Front cover

pdf iconDownload PDF
 

Copyright

pdf iconDownload PDF
 

Contents

pdf iconDownload PDF
 

read more

Preface

pdf iconDownload PDF

pp. vii-x

Virginians emerged from the year 1861 in much the same state of uncertainty and mild confusion as the rest of the Confederacy. One major battle at Manassas or Bull Run and a smaller affair at Ball’s Bluff in October had both been crushing Southern victories, and humiliating defeats for the Union. Except for for Ball’s Bluff, the last five months of the year had been a time ...

read more

Land Operations in Virginia in 1862

pdf iconDownload PDF

pp. 1-15

During the Virginia campaigns of 1862, two men made their military reputations: Robert E. Lee and Thomas J. “Stonewall” Jackson. Three other men saw theirs demolished: George B. McClellan, John Pope, and Ambrose E. Burnside. McClellan had the distinction of rising phoenixlike from the ashes of the Peninsula Campaign only to fall from favor following his almost ac-...

read more

Virginia's Industry and the Conduct of War in 1862

pdf iconDownload PDF

pp. 17-36

In the second year of the war Confederate troops in Virginia endured both the enemy at the front and the inefficiency of the Confederate War Department at the rear. Sometimes there were more supplies to be obtained from the enemy on the battlefield than from the Confederacy’s rear depots.1 Battlefield literati wrote that planters took better care of common slaves than ...

read more

Virginia's Civilians at War in 1862

pdf iconDownload PDF

pp. 37-53

When the new year of 1862 dawned, Virginians could look forward with a mixture of relief and trepidation. The enormous state had lost 24,000 square miles in October 1861, when forty-eight counties in the northwestern sec-tor seceded from the state, coming under Federal protection. Given that the sentiment in most of those counties was decidedly Unionist, there was ...

read more

The Trials of Military Occupation

pdf iconDownload PDF

pp. 55-69

The process of going to war involves three beliefs. The first is that some external enemy is intolerable in his philosophies, policies, and actions. Whether the perceived enemy is a Bolshevik, a capitalist, an unbeliever, or an abolitionist, the process is the same. The second belief is that this enemy can be easily overcome, because he is evil, or undeserving, or of weak moral ...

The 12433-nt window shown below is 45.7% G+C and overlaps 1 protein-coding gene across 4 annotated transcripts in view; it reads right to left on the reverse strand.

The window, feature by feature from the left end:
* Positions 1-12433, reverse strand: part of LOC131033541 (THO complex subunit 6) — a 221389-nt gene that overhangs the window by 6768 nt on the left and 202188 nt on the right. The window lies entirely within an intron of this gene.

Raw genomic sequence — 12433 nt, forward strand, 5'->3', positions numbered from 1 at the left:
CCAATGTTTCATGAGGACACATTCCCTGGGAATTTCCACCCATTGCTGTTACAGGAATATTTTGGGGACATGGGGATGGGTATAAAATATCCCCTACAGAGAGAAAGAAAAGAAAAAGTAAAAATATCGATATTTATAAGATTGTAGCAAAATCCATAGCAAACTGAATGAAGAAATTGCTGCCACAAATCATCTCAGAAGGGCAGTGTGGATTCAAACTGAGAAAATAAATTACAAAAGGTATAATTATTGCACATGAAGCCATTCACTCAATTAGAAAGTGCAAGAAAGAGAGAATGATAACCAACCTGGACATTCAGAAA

read more

Richmond, the Confederate Hospital City

pdf iconDownload PDF

pp. 71-91

In July 1862 the Confederate capital of Richmond, Virginia, was still re-covering from the Peninsula Campaign, which saw a massive Union army under Maj. Gen. George McClellan approach to within a few miles of the city before being pushed back down the peninsula to Harrison’s Landing. A reporter for the Charleston (S.C.) Mercury had returned by train to the ...

read more

Virginians See Their War

pdf iconDownload PDF

pp. 93-122

On September 13, 1862, more than a year after the Confederate government established itself in Richmond, Virginia, the capital city finally welcomed its first illustrated newspaper, the Southern Illustrated News. At last, after nearly fourteen months of war, civilian readers would finally enjoy access to something Northern audiences had long taken for granted: regularly ...

read more

Virginia's Troubled Interior

pdf iconDownload PDF

pp. 123-137

The year 1862 opened inauspiciously for Union and Confederate forces facing each other in the far reaches of southwestern Virginia. During the previous year of conflict, little of a military nature had occurred in the region compared to the action that took place in the northwestern and central portions of the state. Area citizens had little direct exposure to the ...

read more

Lee Rebuilds His Army

pdf iconDownload PDF

pp. 139-154

No battle had stressed Robert E. Lee more than Antietam. Sixteen of Lee’s brigades had not arrived when Gen. George B. McClellan attacked astride the Hagerstown Pike at dawn on September 17. Three of the Confederate commander’s nine divisions were still en route from nearby Harpers Ferry. Lee faced a foe more than double his strength when the fighting commenced ...

read more

Diary of a Southern Refugee during the War, January-July 1862

pdf iconDownload PDF

pp. 155-227

Refugee life in the second year of the Civil War was laborious for Judith Brockenbrough McGuire, her feeble minister-husband, and her two step-daughters. For eight months after abandoning their Alexandria home, the McGuires had made temporary residences with friends and neighbors in the Clarke County and Winchester areas. They departed Winchester on ...

Selected Bibliography

pdf iconDownload PDF

pp. 229-233

Index

pdf iconDownload PDF

pp. 235-243